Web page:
Television: Above us, but not over our heads

Tes Editorial

BBC1, Sundays
July 22-August 26, 8.30pm

The origins of the universe, black holes, asteroids, space travel, the likelihood of extraterrestrial intelligence: none of these subjects is exactly unexplored on television. Channel 4 surveyed the skies with its four-part Universe less than two years ago, and earlier this month Equinox had a go at explaining the significance of gamma-ray bursts from imploding death stars.

The 1999 BBC2 series The Planets was a model of its kind, and in January, two Horizon programmes explored our knowledge of (and chances of flying to) Mars. But given BBC1's late scheduling of its monthly low-budget Sky at Night series - its most recent showing was at 1am - it's something of a breakthrough for the channel to find prime-time room for Space, an ambitious six-parter about current knowledge of the cosmos that begins this Sunday.

"Space's subject matter is in many ways more abstruse than The Planets. But because it's for BBC1 it has to be simpler in terms of the level of information," says producer Richard Burke Ward, who began work on the series 18 months ago. "I believed it was better to fire people up with enough insight and illumination to make them go and find things out for themselves, rather than blind them with indigestible lumps of science."

This is why the experts seen in Space are there, says Ward, "not so much to educate in the sense of adding a huge burden of information - we felt the presenter and our graphics could do that more efficiently - as to communicate the passion and wonder of the process of discovery. In some cases they're passionate talkers, in other cases they've got something eventful to show us."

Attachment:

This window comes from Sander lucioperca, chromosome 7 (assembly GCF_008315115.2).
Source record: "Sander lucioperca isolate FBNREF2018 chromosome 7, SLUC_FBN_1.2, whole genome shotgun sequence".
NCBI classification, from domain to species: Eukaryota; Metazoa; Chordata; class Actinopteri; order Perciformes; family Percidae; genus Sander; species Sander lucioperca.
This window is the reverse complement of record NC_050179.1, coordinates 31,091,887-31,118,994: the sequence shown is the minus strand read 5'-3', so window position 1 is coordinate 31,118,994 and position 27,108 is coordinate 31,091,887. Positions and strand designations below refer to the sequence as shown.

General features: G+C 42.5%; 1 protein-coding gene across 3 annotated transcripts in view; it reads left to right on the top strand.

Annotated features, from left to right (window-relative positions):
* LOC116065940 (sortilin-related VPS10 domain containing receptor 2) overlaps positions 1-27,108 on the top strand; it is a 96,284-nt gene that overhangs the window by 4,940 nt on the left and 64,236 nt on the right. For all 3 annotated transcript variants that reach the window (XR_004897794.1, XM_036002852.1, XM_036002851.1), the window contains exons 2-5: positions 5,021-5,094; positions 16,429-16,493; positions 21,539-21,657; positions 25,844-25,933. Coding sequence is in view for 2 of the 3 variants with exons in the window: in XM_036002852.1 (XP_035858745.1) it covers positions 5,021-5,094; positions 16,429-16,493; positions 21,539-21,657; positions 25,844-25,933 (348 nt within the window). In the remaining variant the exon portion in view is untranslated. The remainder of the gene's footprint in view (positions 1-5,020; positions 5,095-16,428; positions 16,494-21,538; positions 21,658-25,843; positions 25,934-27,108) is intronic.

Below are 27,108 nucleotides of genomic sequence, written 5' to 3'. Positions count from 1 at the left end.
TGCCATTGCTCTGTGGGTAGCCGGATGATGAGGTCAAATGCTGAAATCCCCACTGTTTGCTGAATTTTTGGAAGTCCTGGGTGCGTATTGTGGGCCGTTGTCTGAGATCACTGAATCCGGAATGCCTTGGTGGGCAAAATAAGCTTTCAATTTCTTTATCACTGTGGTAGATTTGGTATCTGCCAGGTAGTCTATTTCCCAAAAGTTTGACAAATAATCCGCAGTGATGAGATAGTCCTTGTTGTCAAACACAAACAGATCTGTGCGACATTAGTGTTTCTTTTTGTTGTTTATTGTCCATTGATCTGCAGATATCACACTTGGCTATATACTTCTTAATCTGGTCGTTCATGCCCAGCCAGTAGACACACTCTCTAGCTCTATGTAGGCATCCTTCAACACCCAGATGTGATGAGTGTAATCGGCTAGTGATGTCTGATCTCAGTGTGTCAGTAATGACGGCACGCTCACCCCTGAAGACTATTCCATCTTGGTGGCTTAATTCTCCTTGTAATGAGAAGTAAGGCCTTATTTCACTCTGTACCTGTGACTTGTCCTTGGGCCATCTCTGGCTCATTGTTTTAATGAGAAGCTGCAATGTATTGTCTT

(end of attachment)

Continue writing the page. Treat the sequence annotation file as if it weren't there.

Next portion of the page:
Actor Sam Neill is Space's presenter. Why him? Ward wanted a celebrity who "had to be convincing, not come across as just reading lines" and with "a sort of gravitas".

Also required was considerable acting ability, because a central concept in the series is a "virtual space zone", in which the presenter is filmed interacting with computer-generated graphics added at a later stage.

"We were lucky that Sam Neill, with his Jurassic Park experience, had done a lot of acting to nothing before," says visual effects supervisor Derek Wentworth. "He was pretty good at imagining things that weren't there."

Ward is keen to emphasise that Space's computer graphics "were constructed in dialogue with the experts. We spent six months researching how an exploding star would behave, what it would look like if you were able to plunge into it.

A researcher drummed up a file about 200 pages thick." Nevertheless, adds Wentworth, "getting across the factual science" can be a problem. "Black holes, for instance - nobody knows what they look like.

Read the full version of this review in The TES, 20 July 2001

A book, 'Space: our final frontier', by John Gribbin is available (BBC pound;19.99). A video will be available in August, and a DVD is promised for later in the year.
Websites: The BBC's space site ( promises support material for the series and has links to other sites.
Nasa's comprehensive web presence includes 'Structure and Evolution
of the Universe' pages at
The British Astronomical Association is at


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